Neutron scattering and computational modeling have revealed unique and unexpected behavior of water molecules under extreme confinement that is unmatched by any known gas, liquid or solid states.

In a paper published in Physical Review Letters, researchers at the Department of Energy's Oak Ridge National Laboratory describe a new tunneling state of...

Im Focus: Bionic Lightweight Design researchers of the Alfred Wegener Institute at Hannover Messe 2016

Honeycomb structures as the basic building block for industrial applications presented using holo pyramid

Researchers of the Alfred Wegener Institute (AWI) will introduce their latest developments in the field of bionic lightweight design at Hannover Messe from 25...

Im Focus: New world record for fullerene-free polymer solar cells

Polymer solar cells can be even cheaper and more reliable thanks to a breakthrough by scientists at Linköping University and the Chinese Academy of Sciences (CAS). This work is about avoiding costly and unstable fullerenes.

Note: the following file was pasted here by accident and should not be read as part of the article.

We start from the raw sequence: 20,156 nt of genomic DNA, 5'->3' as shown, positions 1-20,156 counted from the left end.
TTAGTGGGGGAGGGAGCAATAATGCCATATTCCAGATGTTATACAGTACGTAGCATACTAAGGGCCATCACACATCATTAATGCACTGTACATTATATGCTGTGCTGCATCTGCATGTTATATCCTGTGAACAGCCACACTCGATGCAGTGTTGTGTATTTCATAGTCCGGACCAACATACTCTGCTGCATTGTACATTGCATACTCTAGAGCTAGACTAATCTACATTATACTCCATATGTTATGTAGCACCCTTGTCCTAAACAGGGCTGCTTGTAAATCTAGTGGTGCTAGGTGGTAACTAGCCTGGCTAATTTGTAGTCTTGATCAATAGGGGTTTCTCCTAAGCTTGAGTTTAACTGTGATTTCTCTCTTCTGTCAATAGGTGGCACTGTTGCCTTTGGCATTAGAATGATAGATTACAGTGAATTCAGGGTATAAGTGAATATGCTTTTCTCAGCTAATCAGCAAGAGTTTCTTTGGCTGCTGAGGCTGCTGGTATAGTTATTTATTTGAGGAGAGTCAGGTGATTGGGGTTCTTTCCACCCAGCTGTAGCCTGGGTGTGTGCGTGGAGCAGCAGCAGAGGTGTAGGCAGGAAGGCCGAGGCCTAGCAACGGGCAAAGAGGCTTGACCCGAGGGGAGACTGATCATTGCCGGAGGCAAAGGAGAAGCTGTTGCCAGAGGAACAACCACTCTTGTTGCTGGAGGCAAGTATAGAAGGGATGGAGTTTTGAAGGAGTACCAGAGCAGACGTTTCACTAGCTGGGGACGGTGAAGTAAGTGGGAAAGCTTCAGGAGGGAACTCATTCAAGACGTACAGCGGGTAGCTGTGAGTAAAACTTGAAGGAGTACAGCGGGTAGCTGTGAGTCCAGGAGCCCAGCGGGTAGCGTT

Polymer solar cells can be even cheaper and more reliable thanks to a breakthrough by scientists at Linköping University and the Chinese Academy of Sciences...

Im Focus: Ultra-thin glass is up and coming

As one of the leading R&D partners in the development of surface technologies and organic electronics, the Fraunhofer Institute for Organic Electronics, Electron Beam and Plasma Technology FEP will be exhibiting its recent achievements in vacuum coating of ultra-thin glass at SVC TechCon 2016 (Booth 846), taking place in Indianapolis / USA from May 9 – 13.

Fraunhofer FEP is an experienced partner for technological developments, known for testing the limits of new materials and for optimization of those materials...

All Focus news of the innovation-report >>>

Anzeige

Anzeige

Event News

The “AC21 International Forum 2016” is About to Begin

27.04.2016 | Event News

Soft switching combines efficiency and improved electro-magnetic compatibility

15.04.2016 | Event News

Grid-Supportive Buildings Give Boost to Renewable Energy Integration

12.04.2016 | Event News

 
Latest News

Winds a quarter the speed of light spotted leaving mysterious binary systems

29.04.2016 | Physics and Astronomy

Fiber optic biosensor-integrated microfluidic chip to detect glucose levels

29.04.2016 | Health and Medicine

A cell senses its own curves: New research from the MBL Whitman Center

29.04.2016 | Life Sciences

VideoLinks
B2B-VideoLinks
More VideoLinks >>>